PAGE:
For Educators

As for addressing the issue in a traditional educational setting, fewer than half of state schools in the U.S. are either required or encouraged to include TDV in their curriculum. In addition, even in those states where legislation has been passed requiring the development of safety plans, enforcement of protective orders, and education of students, a lack of funding has proved an issue for some school districts with implementation of these measures hindered as a result.

Even in school systems which have been able to implement TDV programs the results have been disappointing, with a recent review concluding that they were not affecting “to a significant extent” TDV perpetration and victimisation behaviours (De La Rue, et al. 2016).

This is where video games come in. By championing games that explore and dissect abusive dating behaviours, and making them free and readily available, Jennifer Ann’s Group works to draw on some of the powerful features of gaming to turn them to their advantage.

“Gaming plays a significant role in many teenagers’ lives,” says Drew, “and we’ve found that by tapping into that we can effectively help guide and nurture prosocial behaviour. Video games are engaging, they enable players to explore and progress at their own pace, and they present scenarios in a way that is contextually interesting and highly relatable. These are qualities that any educational resource should aspire to and is an objective we thought worth pursuing. The research around TDV video games validates this stance and by providing these as free resources for schools and classrooms we can help encourage TDV programs where there previously weren’t any, as well as strengthen those that already exist.”

Studies investigating the results of TDV video games on educational development have confirmed that compared to control groups TDV game players show a significant improvement in attitude relating to relationship abuse and gender norms, with one study concluding that TDV players were “less accepting of angry behaviours” in relationships compared to control players (Jacobs, 2017).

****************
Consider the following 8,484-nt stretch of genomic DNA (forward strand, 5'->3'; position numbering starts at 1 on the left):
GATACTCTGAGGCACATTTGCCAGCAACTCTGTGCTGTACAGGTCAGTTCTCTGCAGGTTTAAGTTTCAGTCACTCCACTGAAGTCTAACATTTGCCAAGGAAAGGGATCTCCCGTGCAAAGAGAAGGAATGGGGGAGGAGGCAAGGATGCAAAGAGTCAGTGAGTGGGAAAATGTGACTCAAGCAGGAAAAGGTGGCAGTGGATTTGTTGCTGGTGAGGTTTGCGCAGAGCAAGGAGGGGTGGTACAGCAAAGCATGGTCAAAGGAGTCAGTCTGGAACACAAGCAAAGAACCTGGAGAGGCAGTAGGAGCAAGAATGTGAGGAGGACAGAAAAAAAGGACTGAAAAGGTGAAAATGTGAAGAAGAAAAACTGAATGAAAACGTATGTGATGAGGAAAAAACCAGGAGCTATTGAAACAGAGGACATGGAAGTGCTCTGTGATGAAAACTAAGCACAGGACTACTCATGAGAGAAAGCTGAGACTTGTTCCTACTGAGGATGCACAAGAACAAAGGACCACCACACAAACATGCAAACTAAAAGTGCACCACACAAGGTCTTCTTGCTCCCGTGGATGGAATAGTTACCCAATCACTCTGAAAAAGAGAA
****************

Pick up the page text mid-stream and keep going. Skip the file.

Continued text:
For Parents Too

The benefits of TDV video games aren’t just limited to the classroom either. Part of the concept that Jennifer Ann’s Group promotes is the ability to nurture and encourage conversations in the home as well.

Grace’s Diary challenges game players to “make the call” in this award winning game

“As a parent it can be very awkward trying to start conversations about abusive dating behaviour; even harder than some of the other more well-known ‘difficult talks’ like alcohol, drugs, and sex,” says Drew. “To have that kind of conversation, and at the young ages that we’re now finding it’s required, it can be tough for a parent to even know where to begin.

“With TDV games, parents can first play through a game themselves, get their own education around the subject, then introduce their child to the same game. The dynamic of the conversation subsequently changes. For the child, it doesn’t feel like it’s a talk focused on them and their behavior but instead a talk about the characters and actions in the game; that change in perspective removes a lot of the pressure. This makes it easier for parents and their kids to focus on the problematic issues we are addressing through these games and from there we can encourage a real, constructive dialogue.”